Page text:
My name is Vickey Curtis and I am an (out) spoken word artist from Dublin. I am obsessed with the word sorry and how we use it. The Live Collision festival has given me the opportunity and platform to invite an audience along and explore how I started to eliminate the word from my vocabulary. This process started two years ago and has now culminated in this piece VICKEY CURTIS ISN’T SORRY.
Having been told by my housemate that I was using sorry constantly, I took stock of where, when and how I was using it. This led to me being hyper aware of the word and who else was saying it, and the spaces and places that sorry is being used in.
By using it as a crutch, the true weight and meaning of sorry was lost. In this piece I take responsibility for it. I break it down and bring it back to its true purpose. I want the audience to consider their usage of the word.
Sorry, in my opinion is a bit of an epidemic in Ireland, especially amongst women. We are forever saying it when we really mean something else. Why is that? Are we too polite? Do we lack the confidence in using other words? What do we replace sorry with when we cut it out? I’ve found that replacing ‘sorry I’m late’ with ‘thanks for waiting for me’ in a case where I’m late to meet someone has gotten that meeting off to a better start.
The regret and compunction that sorry carries when it is said has an impact on our surroundings and situations.
What happens when we stop saying sorry? And more importantly how do we learn to use it again in its correct form. When we stop throwing out the word sorry countless times a day, our apologies mean much more. They’re genuine.
Sorry, in my opinion is a bit of an epidemic in Ireland, especially amongst women. We are forever saying it when we really mean something else.
There is also an element of ridiculousness to the sorry epidemic. How often have you said sorry to the stranger on the street that walks into you? Or when saying sorry for paying something with the exact change in coins.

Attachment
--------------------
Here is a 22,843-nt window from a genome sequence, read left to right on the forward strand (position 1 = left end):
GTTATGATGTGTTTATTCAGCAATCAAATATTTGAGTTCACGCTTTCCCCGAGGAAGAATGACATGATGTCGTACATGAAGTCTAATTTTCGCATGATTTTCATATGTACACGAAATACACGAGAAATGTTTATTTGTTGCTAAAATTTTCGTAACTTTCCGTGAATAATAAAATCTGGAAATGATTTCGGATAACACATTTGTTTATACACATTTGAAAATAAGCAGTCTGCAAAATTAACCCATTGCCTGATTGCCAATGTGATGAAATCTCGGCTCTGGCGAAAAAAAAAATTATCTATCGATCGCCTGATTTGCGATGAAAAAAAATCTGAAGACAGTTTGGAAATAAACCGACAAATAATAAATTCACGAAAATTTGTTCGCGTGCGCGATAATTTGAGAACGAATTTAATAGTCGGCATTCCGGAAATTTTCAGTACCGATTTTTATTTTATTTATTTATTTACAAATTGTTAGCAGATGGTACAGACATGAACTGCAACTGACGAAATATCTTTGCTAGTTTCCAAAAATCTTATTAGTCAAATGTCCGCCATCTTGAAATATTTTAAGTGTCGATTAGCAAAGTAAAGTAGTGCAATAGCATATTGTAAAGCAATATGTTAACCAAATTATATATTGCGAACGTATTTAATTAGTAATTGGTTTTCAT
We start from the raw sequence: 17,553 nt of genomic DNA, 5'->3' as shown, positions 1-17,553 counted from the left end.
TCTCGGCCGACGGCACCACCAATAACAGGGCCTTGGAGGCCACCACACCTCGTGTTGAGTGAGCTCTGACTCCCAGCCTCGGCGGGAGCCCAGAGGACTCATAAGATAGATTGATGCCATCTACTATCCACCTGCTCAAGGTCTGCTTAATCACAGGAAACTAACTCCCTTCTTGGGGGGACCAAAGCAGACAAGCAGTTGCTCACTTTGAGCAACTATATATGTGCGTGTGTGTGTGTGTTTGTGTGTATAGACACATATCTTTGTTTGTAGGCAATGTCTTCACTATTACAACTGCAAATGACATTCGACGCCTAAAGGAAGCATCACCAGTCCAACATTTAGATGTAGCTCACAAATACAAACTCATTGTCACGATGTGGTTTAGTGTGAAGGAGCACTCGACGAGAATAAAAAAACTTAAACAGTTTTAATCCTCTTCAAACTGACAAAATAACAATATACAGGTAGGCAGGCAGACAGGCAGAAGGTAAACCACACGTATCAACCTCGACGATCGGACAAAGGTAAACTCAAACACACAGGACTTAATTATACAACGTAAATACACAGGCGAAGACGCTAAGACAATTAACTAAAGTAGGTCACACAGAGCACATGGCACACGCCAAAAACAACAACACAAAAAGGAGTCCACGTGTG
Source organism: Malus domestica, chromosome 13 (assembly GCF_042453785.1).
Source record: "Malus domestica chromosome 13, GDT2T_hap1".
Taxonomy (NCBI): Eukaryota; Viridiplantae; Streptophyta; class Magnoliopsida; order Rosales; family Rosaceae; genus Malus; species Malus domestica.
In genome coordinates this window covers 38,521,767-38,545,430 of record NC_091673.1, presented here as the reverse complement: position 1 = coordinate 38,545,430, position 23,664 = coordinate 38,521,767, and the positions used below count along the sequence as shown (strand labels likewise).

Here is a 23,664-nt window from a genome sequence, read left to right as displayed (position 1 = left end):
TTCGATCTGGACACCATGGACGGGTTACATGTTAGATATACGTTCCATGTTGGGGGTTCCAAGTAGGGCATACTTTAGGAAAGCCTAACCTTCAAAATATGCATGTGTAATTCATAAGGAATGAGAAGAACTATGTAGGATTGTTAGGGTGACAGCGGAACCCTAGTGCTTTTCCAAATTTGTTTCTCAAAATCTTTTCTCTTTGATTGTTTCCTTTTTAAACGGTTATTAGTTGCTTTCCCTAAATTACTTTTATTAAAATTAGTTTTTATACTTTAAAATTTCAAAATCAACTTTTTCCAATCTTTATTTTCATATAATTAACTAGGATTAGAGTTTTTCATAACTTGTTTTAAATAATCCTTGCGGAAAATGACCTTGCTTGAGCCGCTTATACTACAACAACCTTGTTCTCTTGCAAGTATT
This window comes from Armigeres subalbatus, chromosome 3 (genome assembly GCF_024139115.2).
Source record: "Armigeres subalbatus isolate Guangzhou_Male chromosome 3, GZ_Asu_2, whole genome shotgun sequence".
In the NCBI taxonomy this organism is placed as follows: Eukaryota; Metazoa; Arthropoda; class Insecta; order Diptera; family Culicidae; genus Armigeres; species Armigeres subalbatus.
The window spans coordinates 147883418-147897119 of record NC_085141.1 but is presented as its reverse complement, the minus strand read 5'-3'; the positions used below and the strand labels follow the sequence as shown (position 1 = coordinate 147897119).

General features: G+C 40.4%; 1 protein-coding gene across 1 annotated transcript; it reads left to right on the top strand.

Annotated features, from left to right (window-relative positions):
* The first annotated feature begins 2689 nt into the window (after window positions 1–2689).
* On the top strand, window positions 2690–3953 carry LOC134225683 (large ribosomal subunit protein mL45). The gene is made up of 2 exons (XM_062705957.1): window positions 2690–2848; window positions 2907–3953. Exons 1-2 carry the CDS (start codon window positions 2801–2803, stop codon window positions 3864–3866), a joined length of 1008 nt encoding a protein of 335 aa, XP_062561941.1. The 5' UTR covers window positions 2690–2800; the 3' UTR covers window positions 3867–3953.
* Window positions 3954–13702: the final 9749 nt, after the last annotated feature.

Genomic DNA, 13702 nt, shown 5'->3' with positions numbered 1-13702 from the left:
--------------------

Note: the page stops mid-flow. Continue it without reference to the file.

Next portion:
VICKEY CURTIS ISN’T SORRY is being presented off site, and out of a traditional arts venue and space. I am inviting the audience to the place I am the most unapologetic, my home. That is what is unique about Live Collision, that as artists we have an opportunity to present in spaces that perhaps we wouldn’t normally consider.
Live Collision is an extraordinary festival to be part of. It allows artists and audiences to collide in non-traditional means and forms. It allows us the artists to present work that traverses different mediums. There is a freedom to live art that lets the pieces artists are presenting take on different lives. It exposes the audiences to diverse ways of thinking and hopefully ways of consuming art. It’s an opportunity for audiences to question what they might think art is and where it can happen.
I like to think that live art lives in the everyday, that it can happen all around us. I think that is the real beauty of a festival like Live Collision, that as an audience member or artist you are brought through these moments and they stay with you. You bring them forward and carry them even after the festival is over.